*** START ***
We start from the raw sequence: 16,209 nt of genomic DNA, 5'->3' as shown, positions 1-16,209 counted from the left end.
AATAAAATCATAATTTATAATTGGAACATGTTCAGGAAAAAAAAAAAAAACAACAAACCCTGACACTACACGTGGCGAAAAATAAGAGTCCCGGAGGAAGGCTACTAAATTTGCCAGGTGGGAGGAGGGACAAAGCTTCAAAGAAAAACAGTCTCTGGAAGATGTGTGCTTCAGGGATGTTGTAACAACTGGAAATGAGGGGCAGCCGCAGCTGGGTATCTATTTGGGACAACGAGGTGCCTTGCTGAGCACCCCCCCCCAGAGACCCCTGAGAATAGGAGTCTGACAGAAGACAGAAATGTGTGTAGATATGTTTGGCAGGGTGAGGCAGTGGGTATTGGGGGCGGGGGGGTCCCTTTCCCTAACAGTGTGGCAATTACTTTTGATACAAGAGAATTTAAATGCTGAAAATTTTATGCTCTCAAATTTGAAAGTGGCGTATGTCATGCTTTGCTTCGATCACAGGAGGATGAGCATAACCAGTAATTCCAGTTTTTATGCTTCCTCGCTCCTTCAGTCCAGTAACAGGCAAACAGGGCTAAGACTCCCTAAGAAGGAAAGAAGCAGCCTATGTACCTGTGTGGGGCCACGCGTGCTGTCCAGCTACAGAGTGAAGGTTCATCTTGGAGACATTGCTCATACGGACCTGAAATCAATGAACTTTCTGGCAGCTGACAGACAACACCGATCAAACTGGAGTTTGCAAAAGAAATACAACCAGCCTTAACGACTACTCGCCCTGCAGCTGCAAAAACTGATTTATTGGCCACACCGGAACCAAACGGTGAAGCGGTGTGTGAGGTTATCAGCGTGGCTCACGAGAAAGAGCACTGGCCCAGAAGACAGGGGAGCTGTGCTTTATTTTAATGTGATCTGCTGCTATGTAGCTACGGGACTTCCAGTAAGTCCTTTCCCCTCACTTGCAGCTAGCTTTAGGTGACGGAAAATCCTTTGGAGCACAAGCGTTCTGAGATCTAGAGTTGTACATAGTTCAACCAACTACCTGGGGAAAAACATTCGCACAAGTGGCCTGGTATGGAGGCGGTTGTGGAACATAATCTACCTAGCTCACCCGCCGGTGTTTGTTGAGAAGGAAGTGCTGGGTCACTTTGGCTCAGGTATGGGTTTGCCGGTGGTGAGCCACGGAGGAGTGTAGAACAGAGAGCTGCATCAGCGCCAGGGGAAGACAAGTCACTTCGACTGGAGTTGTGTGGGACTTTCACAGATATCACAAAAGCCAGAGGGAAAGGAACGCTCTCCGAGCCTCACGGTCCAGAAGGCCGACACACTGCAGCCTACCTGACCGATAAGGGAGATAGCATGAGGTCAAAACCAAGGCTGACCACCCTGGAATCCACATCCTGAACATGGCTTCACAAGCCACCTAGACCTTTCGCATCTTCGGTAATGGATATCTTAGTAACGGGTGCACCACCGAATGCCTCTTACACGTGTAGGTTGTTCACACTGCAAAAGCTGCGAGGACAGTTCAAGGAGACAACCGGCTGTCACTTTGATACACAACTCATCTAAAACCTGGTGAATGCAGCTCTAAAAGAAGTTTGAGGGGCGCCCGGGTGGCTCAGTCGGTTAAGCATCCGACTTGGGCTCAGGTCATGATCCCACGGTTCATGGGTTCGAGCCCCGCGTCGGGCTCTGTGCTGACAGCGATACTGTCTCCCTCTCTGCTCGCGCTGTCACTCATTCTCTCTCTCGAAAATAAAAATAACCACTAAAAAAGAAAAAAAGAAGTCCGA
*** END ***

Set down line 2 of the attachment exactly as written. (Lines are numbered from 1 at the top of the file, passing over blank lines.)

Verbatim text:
AATAAAATCATAATTTATAATTGGAACATGTTCAGGAAAAAAAAAAAAAACAACAAACCCTGACACTACACGTGGCGAAAAATAAGAGTCCCGGAGGAAGGCTACTAAATTTGCCAGGTGGGAGGAGGGACAAAGCTTCAAAGAAAAACAGTCTCTGGAAGATGTGTGCTTCAGGGATGTTGTAACAACTGGAAATGAGGGGCAGCCGCAGCTGGGTATCTATTTGGGACAACGAGGTGCCTTGCTGAGCACCCCCCCCCAGAGACCCCTGAGAATAGGAGTCTGACAGAAGACAGAAATGTGTGTAGATATGTTTGGCAGGGTGAGGCAGTGGGTATTGGGGGCGGGGGGGTCCCTTTCCCTAACAGTGTGGCAATTACTTTTGATACAAGAGAATTTAAATGCTGAAAATTTTATGCTCTCAAATTTGAAAGTGGCGTATGTCATGCTTTGCTTCGATCACAGGAGGATGAGCATAACCAGTAATTCCAGTTTTTATGCTTCCTCGCTCCTTCAGTCCAGTAACAGGCAAACAGGGCTAAGACTCCCTAAGAAGGAAAGAAGCAGCCTATGTACCTGTGTGGGGCCACGCGTGCTGTCCAGCTACAGAGTGAAGGTTCATCTTGGAGACATTGCTCATACGGACCTGAAATCAATGAACTTTCTGGCAGCTGACAGACAACACCGATCAAACTGGAGTTTGCAAAAGAAATACAACCAGCCTTAACGACTACTCGCCCTGCAGCTGCAAAAACTGATTTATTGGCCACACCGGAACCAAACGGTGAAGCGGTGTGTGAGGTTATCAGCGTGGCTCACGAGAAAGAGCACTGGCCCAGAAGACAGGGGAGCTGTGCTTTATTTTAATGTGATCTGCTGCTATGTAGCTACGGGACTTCCAGTAAGTCCTTTCCCCTCACTTGCAGCTAGCTTTAGGTGACGGAAAATCCTTTGGAGCACAAGCGTTCTGAGATCTAGAGTTGTACATAGTTCAACCAACTACCTGGGGAAAAACATTCGCACAAGTGGCCTGGTATGGAGGCGGTTGTGGAACATAATCTACCTAGCTCACCCGCCGGTGTTTGTTGAGAAGGAAGTGCTGGGTCACTTTGGCTCAGGTATGGGTTTGCCGGTGGTGAGCCACGGAGGAGTGTAGAACAGAGAGCTGCATCAGCGCCAGGGGAAGACAAGTCACTTCGACTGGAGTTGTGTGGGACTTTCACAGATATCACAAAAGCCAGAGGGAAAGGAACGCTCTCCGAGCCTCACGGTCCAGAAGGCCGACACACTGCAGCCTACCTGACCGATAAGGGAGATAGCATGAGGTCAAAACCAAGGCTGACCACCCTGGAATCCACATCCTGAACATGGCTTCACAAGCCACCTAGACCTTTCGCATCTTCGGTAATGGATATCTTAGTAACGGGTGCACCACCGAATGCCTCTTACACGTGTAGGTTGTTCACACTGCAAAAGCTGCGAGGACAGTTCAAGGAGACAACCGGCTGTCACTTTGATACACAACTCATCTAAAACCTGGTGAATGCAGCTCTAAAAGAAGTTTGAGGGGCGCCCGGGTGGCTCAGTCGGTTAAGCATCCGACTTGGGCTCAGGTCATGATCCCACGGTTCATGGGTTCGAGCCCCGCGTCGGGCTCTGTGCTGACAGCGATACTGTCTCCCTCTCTGCTCGCGCTGTCACTCATTCTCTCTCTCGAAAATAAAAATAACCACTAAAAAAGAAAAAAAGAAGTCCGA